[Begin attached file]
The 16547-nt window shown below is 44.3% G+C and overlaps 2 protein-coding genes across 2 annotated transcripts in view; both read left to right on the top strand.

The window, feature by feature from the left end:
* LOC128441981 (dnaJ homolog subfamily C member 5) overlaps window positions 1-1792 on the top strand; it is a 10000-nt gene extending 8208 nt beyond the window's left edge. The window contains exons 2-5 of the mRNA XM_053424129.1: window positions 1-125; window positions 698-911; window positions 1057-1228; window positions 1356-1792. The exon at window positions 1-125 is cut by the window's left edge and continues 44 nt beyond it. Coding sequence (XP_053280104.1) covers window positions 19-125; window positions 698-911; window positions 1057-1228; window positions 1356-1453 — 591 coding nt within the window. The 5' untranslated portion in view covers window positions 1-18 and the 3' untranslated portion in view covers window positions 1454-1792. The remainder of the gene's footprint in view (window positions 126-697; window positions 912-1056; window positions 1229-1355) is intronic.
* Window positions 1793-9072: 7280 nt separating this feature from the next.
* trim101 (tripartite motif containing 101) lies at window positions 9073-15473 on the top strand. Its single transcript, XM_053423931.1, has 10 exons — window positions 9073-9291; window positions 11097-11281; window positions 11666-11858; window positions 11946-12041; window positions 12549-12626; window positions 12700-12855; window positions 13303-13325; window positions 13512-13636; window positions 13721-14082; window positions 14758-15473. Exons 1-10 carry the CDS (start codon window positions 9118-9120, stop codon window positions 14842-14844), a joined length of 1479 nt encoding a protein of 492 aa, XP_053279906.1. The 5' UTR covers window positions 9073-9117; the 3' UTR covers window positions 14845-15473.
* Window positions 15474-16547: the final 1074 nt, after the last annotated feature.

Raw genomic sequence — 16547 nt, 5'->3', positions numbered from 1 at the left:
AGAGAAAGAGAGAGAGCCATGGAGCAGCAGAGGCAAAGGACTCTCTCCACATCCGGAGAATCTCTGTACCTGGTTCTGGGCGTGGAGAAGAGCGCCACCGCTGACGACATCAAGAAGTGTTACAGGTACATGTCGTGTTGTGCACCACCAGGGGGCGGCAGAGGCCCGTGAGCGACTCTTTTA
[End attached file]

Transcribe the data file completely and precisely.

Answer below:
The 16547-nt window shown below is 44.3% G+C and overlaps 2 protein-coding genes across 2 annotated transcripts in view; both read left to right on the top strand.

The window, feature by feature from the left end:
* LOC128441981 (dnaJ homolog subfamily C member 5) overlaps window positions 1-1792 on the top strand; it is a 10000-nt gene extending 8208 nt beyond the window's left edge. The window contains exons 2-5 of the mRNA XM_053424129.1: window positions 1-125; window positions 698-911; window positions 1057-1228; window positions 1356-1792. The exon at window positions 1-125 is cut by the window's left edge and continues 44 nt beyond it. Coding sequence (XP_053280104.1) covers window positions 19-125; window positions 698-911; window positions 1057-1228; window positions 1356-1453 — 591 coding nt within the window. The 5' untranslated portion in view covers window positions 1-18 and the 3' untranslated portion in view covers window positions 1454-1792. The remainder of the gene's footprint in view (window positions 126-697; window positions 912-1056; window positions 1229-1355) is intronic.
* Window positions 1793-9072: 7280 nt separating this feature from the next.
* trim101 (tripartite motif containing 101) lies at window positions 9073-15473 on the top strand. Its single transcript, XM_053423931.1, has 10 exons — window positions 9073-9291; window positions 11097-11281; window positions 11666-11858; window positions 11946-12041; window positions 12549-12626; window positions 12700-12855; window positions 13303-13325; window positions 13512-13636; window positions 13721-14082; window positions 14758-15473. Exons 1-10 carry the CDS (start codon window positions 9118-9120, stop codon window positions 14842-14844), a joined length of 1479 nt encoding a protein of 492 aa, XP_053279906.1. The 5' UTR covers window positions 9073-9117; the 3' UTR covers window positions 14845-15473.
* Window positions 15474-16547: the final 1074 nt, after the last annotated feature.

Raw genomic sequence — 16547 nt, 5'->3', positions numbered from 1 at the left:
AGAGAAAGAGAGAGAGCCATGGAGCAGCAGAGGCAAAGGACTCTCTCCACATCCGGAGAATCTCTGTACCTGGTTCTGGGCGTGGAGAAGAGCGCCACCGCTGACGACATCAAGAAGTGTTACAGGTACATGTCGTGTTGTGCACCACCAGGGGGCGGCAGAGGCCCGTGAGCGACTCTTTTA